Happy 2012. O.k., now that that is over with, let’s talk about one of my new favorite TV shows, Burn Notice.
I had a lot of time over the New Years weekend to watch the show and so far I’ve gotten through the first two seasons. I came to realize something after the first couple of shows – this is my old buddy MacGyver repackaged for a new generation.
The comparison isn’t hard to make. The hero of both series is a covert operative who thinks fast on his feet and often gets out of tricky situations with scratch-built solutions. Burn Notice’s Michael Westen does a lot more with fake identities, but in general he and MacGyver seem to come from the same school of covert ops: get your job done, don’t hurt anyone who isn’t trying to hurt you, and don’t kill people. Westen actually has gotten a number of folks killed, but only on one occasion have I seen him actually do the deed himself. He usually incapacitates and lets the police or other authorities (or other villains) do the work for him.
Both Mac and Michael have family issues, though Michael’s are played out more explicitly. Both help people with problems that most sane people would stay out of. Both have a thing for improvising their way out of situations, especially when something goes really bad. And both seem to have an encyclopedia’s worth of knowledge – Mac on improv-science, Michael on improv-electronics and demolitions.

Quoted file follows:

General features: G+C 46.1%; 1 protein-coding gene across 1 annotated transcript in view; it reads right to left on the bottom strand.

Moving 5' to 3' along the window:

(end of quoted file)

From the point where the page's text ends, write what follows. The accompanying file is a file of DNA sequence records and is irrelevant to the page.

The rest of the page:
Looking further, you have Sam Axe, Michael’s cohort (played by god-among-men, Bruce Campbell). Mac’s analog? Jack Dalton, pilot and professional mischief maker. Mac didn’t precisely have a femme fatale like Fiona, but I guess there’s Penny Parker (played by a young Terri Hatcher). Mac had the Phoenix Foundation, Michael has Management. Both love to do voice overs to explain how they are turning some break fluid and a bottle of rock salt into a fire-bomb.
The only real difference is that MacGyver was always trotting across the globe, and often had a proto-environmental message. Burn Notice is set in and around Miami. This leads to more shots of half-naked women in bikinis, so I will not begrudge the choice. Additionally, Burn Notice’s costume designer has apparently never heard of the brassiere, as none of the women on the show wear them and it’s QUITE obvious. (Even with Sharon Gless…oh god there’s no eye bleach strong enough to wipe away the image of her high-beams peeking out at you.)
In conclusion, locations aside, the two shows share a very similar vibe. If you’ve never given Burn Notice a chance and you’re a fan of good old MacGyver, it’s definitely worth checking out.